California’s Freedom to Walk Act took effect on Jan. 1, allowing pedestrians to walk outside of a designated crossing point in cases where there’s no immediate danger.
Assembly Bill 2147 prevents law enforcement officers statewide from “stopping a pedestrian for specified traffic infractions unless a reasonably careful person would realize there is an immediate danger of collision with a moving vehicle or other device exclusively without human power.” Collisions involving jaywalkers will still be handled on a case-by-case basis.
AB 2147 was introduced in 2018 by Assemblyman Phil Ting, D-San Francisco, and co-authored by Assemblymember Luz Rivas, D-Glendale. Gov. Gavin Newsom vetoed the initial bill, but signed a revised version into law in October.
Assemblymember Ting told LAist.com that while it is still technically illegal to cross in the middle of the street, law enforcement officers will no longer ticket people who do not pose an immediate danger to others, including motorists, bicyclists and other pedestrians. “(W)e’re directing law enforcement not to cite people, unless there’s an immediate hazard,” Ting said.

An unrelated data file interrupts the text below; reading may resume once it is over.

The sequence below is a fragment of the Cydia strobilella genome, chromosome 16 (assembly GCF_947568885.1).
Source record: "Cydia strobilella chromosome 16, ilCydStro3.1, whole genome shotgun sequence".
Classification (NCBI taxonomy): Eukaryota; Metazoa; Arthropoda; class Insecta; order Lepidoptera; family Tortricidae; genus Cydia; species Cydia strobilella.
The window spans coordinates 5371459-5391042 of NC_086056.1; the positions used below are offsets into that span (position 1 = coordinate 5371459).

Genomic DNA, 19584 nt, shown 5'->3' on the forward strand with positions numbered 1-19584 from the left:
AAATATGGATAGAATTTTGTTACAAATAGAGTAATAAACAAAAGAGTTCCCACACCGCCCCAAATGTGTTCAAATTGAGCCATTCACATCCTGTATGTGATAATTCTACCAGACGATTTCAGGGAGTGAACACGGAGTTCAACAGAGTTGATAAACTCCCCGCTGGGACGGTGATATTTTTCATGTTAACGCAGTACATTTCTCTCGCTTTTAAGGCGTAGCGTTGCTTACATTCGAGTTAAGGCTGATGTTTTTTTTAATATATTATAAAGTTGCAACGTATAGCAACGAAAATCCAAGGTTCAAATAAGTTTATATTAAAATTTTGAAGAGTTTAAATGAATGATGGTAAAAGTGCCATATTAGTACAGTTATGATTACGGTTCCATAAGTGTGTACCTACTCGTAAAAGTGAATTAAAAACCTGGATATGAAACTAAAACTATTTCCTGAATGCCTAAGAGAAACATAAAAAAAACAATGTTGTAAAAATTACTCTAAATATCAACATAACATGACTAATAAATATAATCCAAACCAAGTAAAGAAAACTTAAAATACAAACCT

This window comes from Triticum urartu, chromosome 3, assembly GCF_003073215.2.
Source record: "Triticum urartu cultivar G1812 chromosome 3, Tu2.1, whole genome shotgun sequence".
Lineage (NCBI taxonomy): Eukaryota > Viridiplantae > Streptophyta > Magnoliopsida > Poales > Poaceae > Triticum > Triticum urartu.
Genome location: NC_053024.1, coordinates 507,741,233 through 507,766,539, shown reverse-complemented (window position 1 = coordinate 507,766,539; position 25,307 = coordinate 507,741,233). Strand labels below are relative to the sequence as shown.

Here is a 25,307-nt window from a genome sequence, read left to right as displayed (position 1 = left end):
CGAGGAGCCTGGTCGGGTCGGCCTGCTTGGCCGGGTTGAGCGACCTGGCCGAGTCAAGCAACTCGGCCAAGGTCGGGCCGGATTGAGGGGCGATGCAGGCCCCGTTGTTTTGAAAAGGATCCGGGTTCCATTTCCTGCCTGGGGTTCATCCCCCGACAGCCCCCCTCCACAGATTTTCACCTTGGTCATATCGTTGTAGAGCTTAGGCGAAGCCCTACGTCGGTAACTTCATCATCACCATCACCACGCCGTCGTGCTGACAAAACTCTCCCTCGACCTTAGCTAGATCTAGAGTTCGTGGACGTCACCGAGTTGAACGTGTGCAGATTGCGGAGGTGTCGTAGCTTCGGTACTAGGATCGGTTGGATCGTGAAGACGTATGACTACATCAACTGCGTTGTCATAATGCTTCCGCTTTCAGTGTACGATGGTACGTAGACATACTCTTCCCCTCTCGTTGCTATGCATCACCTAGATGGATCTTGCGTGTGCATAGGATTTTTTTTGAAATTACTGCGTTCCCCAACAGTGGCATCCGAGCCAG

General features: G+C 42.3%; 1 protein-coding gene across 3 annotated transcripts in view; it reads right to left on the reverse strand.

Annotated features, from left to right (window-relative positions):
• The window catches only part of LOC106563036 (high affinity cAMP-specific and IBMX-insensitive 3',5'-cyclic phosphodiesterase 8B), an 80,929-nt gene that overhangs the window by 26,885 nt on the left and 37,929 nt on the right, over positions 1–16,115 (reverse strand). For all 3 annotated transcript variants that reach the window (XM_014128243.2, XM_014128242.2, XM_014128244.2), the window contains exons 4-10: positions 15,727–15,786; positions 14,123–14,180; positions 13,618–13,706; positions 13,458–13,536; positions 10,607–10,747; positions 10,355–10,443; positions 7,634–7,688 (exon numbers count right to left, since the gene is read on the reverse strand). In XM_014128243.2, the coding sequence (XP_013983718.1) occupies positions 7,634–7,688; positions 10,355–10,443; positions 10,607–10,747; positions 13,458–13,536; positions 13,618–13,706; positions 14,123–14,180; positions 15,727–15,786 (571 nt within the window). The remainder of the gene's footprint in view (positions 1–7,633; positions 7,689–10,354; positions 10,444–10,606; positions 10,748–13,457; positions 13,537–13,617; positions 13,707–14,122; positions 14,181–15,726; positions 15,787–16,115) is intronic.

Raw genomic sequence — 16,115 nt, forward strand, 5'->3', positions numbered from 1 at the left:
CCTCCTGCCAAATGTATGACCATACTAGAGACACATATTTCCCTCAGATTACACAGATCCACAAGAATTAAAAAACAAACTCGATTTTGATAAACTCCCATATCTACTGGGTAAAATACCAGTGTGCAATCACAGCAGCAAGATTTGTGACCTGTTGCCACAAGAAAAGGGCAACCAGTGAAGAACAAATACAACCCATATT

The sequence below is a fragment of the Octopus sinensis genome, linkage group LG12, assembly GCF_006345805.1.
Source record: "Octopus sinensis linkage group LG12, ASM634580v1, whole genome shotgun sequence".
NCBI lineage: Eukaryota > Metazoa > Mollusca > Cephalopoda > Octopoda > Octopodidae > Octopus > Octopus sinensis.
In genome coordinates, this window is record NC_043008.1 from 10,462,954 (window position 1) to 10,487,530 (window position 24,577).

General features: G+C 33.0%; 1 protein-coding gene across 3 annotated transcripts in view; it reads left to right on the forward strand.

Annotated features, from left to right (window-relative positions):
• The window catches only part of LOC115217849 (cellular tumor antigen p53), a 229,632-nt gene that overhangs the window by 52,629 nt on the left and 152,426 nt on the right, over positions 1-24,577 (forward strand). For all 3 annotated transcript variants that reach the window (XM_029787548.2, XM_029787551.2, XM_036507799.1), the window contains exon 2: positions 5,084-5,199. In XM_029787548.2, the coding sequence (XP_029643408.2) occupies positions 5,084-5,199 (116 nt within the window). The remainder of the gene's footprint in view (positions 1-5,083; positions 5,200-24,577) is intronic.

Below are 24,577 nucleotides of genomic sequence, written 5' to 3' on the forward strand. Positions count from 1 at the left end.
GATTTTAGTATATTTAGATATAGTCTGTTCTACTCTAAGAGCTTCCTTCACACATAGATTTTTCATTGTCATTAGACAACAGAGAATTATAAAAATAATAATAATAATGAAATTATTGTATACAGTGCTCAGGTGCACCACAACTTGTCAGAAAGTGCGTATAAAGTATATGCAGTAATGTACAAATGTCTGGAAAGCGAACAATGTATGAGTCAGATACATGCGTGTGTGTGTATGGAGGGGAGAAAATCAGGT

California is the second state to decriminalize jaywalking, following the lead of Virginia, which passed similar legislation in March 2022. A report from Yahoo! News said the law had no discernable impact on pedestrian deaths in Virginia, which totaled 125 in 2021, according to the Governor’s Highway Safety Association.
Prior to AB 2147 taking effect, pedestrians could be arrested without a warrant for entering roadways and crosswalks under most circumstances. These arrests would result in an infraction with a fine of roughly $200, plus court costs. Before 2018, it was illegal to cross the street when the countdown meter was flashing, even if the pedestrian was walking within the boundaries of a crosswalk.
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